“Criminal Minds” star Thomas Gibson was charged with DUI in downtown Los Angeles in the early morning hours of January 6, 2013. He reportedly attempted to drive his Audi SUV through barricades that had been set up for a half marathon which was taking place later in the day. He was pulled over by police, who allegedly smelled alcohol on Gibson’s breath. The investigating officers requested that Gibson take a chemical test of his breath, but he supposedly refused to do so. Thus, Gibson was arrested on misdemeanor DUI charges, booked and released several hours later on $15,000 bail.
In New York, rather than DUI charges, (driving under the influence), Gibson would have been charged with DWI, or driving while intoxicated. Because Mr. Gibson also refused to take a breathalyzer, he is most likely facing two completely separate proceedings, as is the case in New York. First, he is charged criminally on the DUI charges, which if convicted of, he will face fines, a restriction of driving privileges, the requirement to take driver safety programs, and the possibility (albeit slight) of facing jail time, unless he has prior DUI convictions on his record. Secondly, he will in all likelihood have to appear for a "Refusal Hearing" to address his failure to comply with the officer's request that he take a breathalyzer.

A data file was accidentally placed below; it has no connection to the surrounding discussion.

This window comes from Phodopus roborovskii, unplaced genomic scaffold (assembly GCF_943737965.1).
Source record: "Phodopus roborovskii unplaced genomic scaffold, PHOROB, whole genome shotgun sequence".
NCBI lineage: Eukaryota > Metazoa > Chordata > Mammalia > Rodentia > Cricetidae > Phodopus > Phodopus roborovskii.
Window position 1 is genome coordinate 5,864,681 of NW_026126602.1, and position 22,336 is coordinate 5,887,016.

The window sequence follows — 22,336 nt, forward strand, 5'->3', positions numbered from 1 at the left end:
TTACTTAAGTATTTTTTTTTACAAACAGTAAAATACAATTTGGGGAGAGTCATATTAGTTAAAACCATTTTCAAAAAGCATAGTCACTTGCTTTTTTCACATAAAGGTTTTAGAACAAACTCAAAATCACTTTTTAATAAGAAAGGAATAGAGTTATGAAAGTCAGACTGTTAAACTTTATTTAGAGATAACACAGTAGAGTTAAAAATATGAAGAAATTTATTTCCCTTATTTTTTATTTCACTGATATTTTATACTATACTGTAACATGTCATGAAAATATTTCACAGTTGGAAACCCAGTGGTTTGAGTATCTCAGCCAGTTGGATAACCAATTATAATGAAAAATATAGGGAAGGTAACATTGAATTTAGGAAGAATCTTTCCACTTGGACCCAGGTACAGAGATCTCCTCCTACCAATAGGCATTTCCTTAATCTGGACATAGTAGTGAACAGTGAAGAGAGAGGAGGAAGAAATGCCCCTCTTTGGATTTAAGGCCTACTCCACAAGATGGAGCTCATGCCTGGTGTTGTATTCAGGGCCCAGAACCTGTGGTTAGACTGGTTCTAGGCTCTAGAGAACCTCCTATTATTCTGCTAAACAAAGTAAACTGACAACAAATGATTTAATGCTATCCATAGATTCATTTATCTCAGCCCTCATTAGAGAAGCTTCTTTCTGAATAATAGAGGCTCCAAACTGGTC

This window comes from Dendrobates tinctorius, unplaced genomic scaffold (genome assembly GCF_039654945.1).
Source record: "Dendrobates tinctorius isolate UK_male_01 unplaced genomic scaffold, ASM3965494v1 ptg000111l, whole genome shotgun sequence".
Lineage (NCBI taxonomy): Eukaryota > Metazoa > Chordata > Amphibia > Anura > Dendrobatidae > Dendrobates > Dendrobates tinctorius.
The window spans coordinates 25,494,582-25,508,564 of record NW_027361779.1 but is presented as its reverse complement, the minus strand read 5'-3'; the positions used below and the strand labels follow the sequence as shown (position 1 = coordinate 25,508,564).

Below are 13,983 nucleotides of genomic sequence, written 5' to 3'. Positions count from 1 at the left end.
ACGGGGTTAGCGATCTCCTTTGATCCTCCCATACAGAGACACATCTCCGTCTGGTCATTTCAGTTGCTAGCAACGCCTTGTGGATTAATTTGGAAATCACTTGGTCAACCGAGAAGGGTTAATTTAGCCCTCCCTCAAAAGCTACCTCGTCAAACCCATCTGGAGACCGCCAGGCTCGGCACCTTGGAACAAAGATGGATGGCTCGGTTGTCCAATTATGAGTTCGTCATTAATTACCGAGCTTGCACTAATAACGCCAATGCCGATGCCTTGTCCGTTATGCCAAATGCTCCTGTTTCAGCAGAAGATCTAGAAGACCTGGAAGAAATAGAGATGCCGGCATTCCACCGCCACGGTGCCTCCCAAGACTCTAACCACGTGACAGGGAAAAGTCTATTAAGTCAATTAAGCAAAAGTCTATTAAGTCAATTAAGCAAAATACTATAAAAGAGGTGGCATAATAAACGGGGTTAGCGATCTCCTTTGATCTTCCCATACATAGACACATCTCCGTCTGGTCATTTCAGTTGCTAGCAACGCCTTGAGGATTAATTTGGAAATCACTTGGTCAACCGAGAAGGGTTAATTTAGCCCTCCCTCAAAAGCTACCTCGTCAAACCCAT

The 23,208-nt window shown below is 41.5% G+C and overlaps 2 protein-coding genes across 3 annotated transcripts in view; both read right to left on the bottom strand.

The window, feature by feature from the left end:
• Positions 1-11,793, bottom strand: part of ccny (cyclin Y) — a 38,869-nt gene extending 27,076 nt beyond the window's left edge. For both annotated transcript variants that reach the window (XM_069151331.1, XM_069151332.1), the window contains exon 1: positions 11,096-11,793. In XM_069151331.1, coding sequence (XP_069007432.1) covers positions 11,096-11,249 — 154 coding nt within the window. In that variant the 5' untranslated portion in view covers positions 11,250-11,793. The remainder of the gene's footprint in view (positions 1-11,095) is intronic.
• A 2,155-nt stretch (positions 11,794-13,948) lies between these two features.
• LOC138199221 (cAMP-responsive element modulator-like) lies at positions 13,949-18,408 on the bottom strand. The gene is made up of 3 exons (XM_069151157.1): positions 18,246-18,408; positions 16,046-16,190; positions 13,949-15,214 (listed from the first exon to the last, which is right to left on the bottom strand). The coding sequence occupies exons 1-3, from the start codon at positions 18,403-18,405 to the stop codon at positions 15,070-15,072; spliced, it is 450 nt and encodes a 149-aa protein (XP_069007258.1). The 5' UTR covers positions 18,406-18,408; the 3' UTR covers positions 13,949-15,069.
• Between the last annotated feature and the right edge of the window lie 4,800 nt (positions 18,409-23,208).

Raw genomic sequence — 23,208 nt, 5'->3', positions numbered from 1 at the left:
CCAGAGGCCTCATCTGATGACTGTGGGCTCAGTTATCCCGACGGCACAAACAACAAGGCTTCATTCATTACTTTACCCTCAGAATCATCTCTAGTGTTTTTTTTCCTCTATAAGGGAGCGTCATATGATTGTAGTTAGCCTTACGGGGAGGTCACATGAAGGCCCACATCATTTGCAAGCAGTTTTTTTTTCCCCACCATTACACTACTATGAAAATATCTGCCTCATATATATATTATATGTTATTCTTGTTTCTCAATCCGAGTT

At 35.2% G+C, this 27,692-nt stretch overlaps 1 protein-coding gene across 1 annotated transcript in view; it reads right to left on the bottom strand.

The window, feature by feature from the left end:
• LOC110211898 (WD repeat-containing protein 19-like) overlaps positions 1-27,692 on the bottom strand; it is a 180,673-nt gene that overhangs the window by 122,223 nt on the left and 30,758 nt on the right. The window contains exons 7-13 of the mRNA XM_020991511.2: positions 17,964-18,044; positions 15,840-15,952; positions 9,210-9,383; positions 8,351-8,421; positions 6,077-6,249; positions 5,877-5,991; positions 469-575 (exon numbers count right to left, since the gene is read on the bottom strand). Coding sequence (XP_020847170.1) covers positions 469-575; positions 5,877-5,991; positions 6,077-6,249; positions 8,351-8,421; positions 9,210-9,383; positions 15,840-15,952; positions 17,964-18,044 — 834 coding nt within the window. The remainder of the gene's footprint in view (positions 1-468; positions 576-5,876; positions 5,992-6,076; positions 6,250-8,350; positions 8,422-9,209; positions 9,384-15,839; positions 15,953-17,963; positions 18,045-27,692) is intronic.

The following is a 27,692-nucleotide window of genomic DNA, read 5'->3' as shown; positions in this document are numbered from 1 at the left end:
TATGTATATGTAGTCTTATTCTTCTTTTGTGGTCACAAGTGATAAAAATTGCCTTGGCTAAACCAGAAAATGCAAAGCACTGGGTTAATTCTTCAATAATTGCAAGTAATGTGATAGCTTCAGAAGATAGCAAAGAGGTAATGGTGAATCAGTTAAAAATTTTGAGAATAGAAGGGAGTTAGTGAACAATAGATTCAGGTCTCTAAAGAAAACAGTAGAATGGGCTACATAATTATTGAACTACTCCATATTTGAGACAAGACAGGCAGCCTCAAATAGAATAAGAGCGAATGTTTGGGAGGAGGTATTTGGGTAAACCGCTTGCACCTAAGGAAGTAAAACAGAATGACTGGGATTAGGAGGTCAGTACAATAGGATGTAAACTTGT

Additionally, in New York, if a driver is convicted or pleads guilty to a misdemeanor DWI charge, he or she is required to have installed in any cars he or she owns or operates an ignition interlock device (IID) for one year (although the statute says six months judges are routinely requiring the IID to be maintained for one year). The interlock device, which will not permit the vehicle to operate if the driver has more than a trace of alcohol on his or her breath, must be installed at the driver’s expense, and must be checked by the local county probation department on a monthly basis to determine if the driver has attempted to drive the car after drinking alcohol. Violations of the ignition interlock requirements can lead to separate charges against the driver, or to against another person if they attempt, for example, to blow into the device for the defendant.
Gibson also must defend against the administrative charge of refusing a chemical test. In the State of New York, if a driver is found to have refused to take a test of their breath, blood, urine or saliva, they face a one year revocation of their driver’s license and a fine of at least $500.00. This hearing is conducted at the Department of Motor Vehicles by an administrative judge, and is very one sided in that the judges are employees of the Department of Motor Vehicles and give considerable weight to the testimony of police officer, regardless of the circumstances.